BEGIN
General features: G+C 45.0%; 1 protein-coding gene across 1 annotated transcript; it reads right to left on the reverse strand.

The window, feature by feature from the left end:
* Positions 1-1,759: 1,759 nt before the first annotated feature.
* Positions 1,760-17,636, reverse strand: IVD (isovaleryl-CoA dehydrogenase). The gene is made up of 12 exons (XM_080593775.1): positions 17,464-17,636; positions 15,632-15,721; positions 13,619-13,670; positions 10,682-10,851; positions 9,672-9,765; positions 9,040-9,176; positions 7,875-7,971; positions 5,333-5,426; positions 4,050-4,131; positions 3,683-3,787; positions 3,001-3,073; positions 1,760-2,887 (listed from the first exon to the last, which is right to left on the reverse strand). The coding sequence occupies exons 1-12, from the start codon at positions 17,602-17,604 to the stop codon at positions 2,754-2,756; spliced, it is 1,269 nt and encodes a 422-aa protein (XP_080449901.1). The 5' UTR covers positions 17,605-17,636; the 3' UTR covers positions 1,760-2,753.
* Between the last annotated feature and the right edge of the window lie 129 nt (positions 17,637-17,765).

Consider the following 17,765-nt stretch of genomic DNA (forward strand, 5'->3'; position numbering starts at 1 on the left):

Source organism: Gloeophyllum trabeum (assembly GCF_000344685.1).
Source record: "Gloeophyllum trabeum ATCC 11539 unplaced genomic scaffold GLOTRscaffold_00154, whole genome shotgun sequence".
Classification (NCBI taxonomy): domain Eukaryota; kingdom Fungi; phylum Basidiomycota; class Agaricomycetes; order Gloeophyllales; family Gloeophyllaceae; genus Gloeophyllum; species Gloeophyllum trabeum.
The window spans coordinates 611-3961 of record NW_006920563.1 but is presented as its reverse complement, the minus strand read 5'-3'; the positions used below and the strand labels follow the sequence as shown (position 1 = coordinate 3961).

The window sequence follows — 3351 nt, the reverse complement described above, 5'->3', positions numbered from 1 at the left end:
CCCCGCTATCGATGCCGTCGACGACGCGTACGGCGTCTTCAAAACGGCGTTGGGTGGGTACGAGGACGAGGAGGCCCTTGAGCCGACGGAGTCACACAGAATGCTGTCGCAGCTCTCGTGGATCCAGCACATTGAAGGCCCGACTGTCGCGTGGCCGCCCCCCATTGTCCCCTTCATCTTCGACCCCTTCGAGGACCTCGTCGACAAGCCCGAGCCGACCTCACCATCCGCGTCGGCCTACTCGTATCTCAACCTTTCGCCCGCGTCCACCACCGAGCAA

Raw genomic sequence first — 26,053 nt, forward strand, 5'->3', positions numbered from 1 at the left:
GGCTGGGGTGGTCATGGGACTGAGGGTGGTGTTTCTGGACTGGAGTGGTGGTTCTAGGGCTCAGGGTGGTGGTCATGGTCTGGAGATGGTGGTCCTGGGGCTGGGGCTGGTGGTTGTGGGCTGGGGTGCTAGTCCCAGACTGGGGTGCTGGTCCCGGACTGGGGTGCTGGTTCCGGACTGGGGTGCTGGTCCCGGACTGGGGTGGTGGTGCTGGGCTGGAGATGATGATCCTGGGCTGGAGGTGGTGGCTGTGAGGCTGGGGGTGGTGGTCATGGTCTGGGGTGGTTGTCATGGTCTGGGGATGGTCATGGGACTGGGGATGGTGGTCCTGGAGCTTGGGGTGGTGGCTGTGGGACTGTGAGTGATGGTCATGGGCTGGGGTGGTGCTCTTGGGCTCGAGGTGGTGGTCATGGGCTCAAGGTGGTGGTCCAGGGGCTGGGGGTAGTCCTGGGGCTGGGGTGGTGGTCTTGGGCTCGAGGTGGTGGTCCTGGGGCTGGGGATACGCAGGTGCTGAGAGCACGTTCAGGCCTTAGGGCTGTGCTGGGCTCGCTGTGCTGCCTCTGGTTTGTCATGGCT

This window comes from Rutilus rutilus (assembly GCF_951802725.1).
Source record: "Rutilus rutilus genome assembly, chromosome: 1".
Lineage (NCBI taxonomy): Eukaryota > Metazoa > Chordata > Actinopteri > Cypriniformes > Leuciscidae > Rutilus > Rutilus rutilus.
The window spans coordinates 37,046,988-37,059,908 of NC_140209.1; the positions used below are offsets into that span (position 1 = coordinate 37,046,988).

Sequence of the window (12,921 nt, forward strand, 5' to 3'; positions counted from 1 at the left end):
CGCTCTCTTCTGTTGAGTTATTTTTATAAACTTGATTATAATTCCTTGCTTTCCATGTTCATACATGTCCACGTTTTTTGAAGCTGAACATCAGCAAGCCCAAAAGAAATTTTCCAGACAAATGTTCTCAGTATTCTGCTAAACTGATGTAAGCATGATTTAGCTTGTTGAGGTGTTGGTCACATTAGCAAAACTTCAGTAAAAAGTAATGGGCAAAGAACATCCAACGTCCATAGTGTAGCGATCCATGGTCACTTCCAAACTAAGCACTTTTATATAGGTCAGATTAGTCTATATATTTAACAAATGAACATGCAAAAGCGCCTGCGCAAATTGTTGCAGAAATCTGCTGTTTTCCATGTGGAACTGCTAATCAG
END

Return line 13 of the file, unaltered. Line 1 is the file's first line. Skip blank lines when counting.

Raw genomic sequence first — 26,053 nt, forward strand, 5'->3', positions numbered from 1 at the left: